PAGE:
The Millennium • On February 21, 2003, the Clark County Fire Department was recognized for excellence by being accredited by the Washington, DC-based Commission on Fire Accreditation International • In Feb 2006 Chief Steven Smith takes command of Nevada’s largest Fire Department • LODD • FIREFIGHTER RICHARD WASHINGTON • 8-8-2006 • Station 16 • Collapsed while running on the treadmill Sudden Cardiac Arrest • Brothers from Station 16 & LVFR Station 8 worked him and then transported
The Millenniumcont. • New Years Eve 2008 • CCFD Serviced over 300,000 celebrants on the Las Vegas Strip • Monte Carlo Fire • 17 minor injuries – 0 deaths • Ricin Scare • CCFD Haz Mat responded to positive Ricin in motel room. • Nevada Task Force 1 • 32 members spent 21 days at hurricane Gustave and Ike down in the Gulf. • Rescued over 700 elderly victims in Galveston Island, Texas • Public Education Division • Educated over 4,000 children about home fire safety. • CCFD ran over 122,111 calls • 7% more in 2008 then within the past 5 years of a demand on units and personnel. • ISO rating went from a rating of 1 to the rating of 2. • New Units • E-29, R-227, R-318, Mass Causality Unit at 29
The Millenniumcont. • 2009 Two new stations opened. • Station 32 and Station 33 • The department is an active one, responding to 120,413 incidents in 2009 • 3,035 fires, • 91,134 medical calls • 26,244 other calls • False alarms • Mutual aid responses in other jurisdictions. • 2010 Chief Steve Smith retired • The department is lead by Fire Chief Bertral Washington. He is the department's ninth chief, appointed on Nov. 3, 2010.
El Rancho Vegas Fire Built in 1941 Was hailed as Las Vegas’ first resort hotel June 17, 1960 Became CCFD’s first large hotel/casino fire. No fatalities, no injuries
MGM Fire(1980) November 21, 1980 Originated from an electrical source in the Deli. Within six minutes of discovery the entire casino floor was burning at a rate of 15 -19 fps. 85 people died 700+ were injured Fire codes were changed not only in Las Vegas, but nationwide because of this fire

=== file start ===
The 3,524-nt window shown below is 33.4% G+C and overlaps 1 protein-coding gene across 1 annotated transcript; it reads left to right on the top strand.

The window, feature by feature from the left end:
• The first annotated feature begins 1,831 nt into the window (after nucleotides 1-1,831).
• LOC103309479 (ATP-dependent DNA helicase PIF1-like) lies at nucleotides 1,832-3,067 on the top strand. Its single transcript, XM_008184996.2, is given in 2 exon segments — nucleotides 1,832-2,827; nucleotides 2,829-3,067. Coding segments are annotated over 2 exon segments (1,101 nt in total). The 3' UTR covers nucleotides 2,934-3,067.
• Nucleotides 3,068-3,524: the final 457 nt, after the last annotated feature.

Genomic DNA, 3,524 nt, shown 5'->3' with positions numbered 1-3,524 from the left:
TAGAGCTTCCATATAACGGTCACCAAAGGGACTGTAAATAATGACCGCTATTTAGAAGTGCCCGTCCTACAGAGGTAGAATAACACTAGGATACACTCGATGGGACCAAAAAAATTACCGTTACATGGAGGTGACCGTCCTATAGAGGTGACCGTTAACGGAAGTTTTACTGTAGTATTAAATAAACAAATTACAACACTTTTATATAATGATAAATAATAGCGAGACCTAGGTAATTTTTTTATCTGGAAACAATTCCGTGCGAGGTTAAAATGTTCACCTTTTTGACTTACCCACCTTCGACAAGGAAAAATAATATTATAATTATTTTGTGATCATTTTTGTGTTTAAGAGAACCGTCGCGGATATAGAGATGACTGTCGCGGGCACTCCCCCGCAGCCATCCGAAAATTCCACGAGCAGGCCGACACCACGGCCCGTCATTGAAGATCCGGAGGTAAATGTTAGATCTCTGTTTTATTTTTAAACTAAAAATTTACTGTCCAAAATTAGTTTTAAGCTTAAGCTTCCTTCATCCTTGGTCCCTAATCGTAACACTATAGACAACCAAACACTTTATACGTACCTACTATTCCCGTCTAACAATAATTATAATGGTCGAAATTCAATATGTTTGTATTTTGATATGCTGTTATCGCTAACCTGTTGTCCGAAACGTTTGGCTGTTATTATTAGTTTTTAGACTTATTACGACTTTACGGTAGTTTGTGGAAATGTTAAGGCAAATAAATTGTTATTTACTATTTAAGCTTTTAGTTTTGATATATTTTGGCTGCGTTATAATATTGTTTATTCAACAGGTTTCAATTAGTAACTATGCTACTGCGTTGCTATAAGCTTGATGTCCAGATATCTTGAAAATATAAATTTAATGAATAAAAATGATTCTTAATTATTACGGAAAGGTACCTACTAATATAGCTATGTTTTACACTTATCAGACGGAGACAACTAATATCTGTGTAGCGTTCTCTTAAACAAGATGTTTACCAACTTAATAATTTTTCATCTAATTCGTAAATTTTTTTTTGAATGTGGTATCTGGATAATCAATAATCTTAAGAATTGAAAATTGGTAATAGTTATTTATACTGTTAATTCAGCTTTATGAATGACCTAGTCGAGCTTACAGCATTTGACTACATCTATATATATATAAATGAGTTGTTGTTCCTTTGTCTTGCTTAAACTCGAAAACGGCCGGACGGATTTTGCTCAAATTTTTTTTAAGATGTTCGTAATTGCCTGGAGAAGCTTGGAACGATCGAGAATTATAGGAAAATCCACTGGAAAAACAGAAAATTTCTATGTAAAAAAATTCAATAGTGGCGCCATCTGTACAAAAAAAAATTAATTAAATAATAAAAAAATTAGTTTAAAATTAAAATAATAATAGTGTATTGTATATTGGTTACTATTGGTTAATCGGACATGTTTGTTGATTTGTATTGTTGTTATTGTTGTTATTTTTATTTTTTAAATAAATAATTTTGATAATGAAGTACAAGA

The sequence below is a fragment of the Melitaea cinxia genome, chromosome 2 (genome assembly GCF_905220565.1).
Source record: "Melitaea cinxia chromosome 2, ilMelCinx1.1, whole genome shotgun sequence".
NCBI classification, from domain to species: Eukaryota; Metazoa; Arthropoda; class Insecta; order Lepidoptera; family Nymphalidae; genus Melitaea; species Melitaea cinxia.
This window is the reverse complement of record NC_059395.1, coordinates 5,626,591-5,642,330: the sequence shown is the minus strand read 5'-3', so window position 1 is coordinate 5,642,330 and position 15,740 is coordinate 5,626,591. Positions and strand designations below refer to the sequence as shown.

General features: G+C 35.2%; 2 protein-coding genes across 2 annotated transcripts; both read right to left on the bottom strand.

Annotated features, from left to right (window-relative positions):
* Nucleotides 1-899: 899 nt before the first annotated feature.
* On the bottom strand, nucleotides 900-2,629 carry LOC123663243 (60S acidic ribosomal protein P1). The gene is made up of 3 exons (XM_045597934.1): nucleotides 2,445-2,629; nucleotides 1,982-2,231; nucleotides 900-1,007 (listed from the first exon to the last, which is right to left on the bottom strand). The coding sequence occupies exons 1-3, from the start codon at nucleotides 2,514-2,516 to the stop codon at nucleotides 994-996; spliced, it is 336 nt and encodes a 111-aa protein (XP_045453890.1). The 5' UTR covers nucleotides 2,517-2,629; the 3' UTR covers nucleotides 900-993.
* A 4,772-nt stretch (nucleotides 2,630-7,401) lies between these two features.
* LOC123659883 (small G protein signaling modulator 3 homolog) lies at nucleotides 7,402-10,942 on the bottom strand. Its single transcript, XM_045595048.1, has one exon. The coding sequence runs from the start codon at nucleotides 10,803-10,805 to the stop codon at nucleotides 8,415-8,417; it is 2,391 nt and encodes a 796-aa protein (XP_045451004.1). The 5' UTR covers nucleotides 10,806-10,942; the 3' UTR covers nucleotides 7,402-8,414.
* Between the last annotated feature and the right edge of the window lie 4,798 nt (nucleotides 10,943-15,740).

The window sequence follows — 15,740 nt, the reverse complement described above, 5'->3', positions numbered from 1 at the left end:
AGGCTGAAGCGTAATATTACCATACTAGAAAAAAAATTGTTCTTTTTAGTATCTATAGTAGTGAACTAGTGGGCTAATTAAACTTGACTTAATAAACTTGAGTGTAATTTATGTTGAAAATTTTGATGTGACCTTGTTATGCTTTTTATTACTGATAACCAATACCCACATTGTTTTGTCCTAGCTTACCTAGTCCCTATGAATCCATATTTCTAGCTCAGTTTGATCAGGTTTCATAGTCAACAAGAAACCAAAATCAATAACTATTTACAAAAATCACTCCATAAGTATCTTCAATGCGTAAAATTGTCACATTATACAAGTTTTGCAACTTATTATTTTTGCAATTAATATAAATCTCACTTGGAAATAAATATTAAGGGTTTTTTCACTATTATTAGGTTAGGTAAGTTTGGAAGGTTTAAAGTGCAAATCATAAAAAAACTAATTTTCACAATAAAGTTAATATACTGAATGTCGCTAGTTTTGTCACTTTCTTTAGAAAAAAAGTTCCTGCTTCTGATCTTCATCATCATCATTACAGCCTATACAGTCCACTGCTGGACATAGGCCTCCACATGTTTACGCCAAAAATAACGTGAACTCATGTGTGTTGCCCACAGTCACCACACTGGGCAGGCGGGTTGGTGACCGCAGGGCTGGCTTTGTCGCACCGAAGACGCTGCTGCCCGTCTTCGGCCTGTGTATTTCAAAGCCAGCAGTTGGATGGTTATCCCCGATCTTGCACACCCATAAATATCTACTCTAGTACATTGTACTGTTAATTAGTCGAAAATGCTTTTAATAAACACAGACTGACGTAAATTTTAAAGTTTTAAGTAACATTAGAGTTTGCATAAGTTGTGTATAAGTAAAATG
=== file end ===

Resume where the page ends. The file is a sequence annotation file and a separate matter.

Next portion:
Hilton Fire(1981) 8 people killed Over 200 injured Arson 4 different point of origin on 4 different floors Philip Cline was convicted on 8 counts of murder and sentenced to 8 consecutive life terms
Reports of a fire at the luxurious Caesars Palace were coming in and the Clark County Fire Department answered the call. Around 10:30 A.M., first-in units arrived to find smoke coming from the west side of the building on the fifth floor. There was heavy smoke throughout the floor and the power had been lost. Captain Don Warren of Engine 12 had sent his only firefighter with Engine 11's crew while he remained at the stairwell to help guests evacuate. Surrounded by flames, Captain Warren tried to find a way out. A crew had cut through the fire and saved Warren’s life. When the first firefighters saw him, the straps on his air pack were still burning. Firefighter Ron Patron put out the remaining fire and, with the help of Captain Carl Lowe, assisted Warren out of the hotel. Captain Warren suffered painful burn injuries and endured numerous surgeries. A little over two years later, he was back to full duty. 16 Injuries, 0 reported deaths Third hotel fire in less then 5 months Caesar’s Palace Fire (1981)
Pepcon Fire(1988) $100,000,000 in damage Damage radius of 10 miles Blast equivalent of 250 tons of TNT 4000 tons of ammonium perchlorate(oxidizer)
Firenze Fire (2003) 4-Alarms 2 Structures Fully involved prior to First arriving Engine 350 units lost Over $15,000,000 in damage
Murano Fire (2007) 3-Alarm 150 units Millions of Dollars in damage 1 Firefighter Burned
Monte Carlo (2008) 3-Alarm $100,000,000 in damage and lost revenue 32 floor abandoned 120 firefighters responded 17 civilian injuries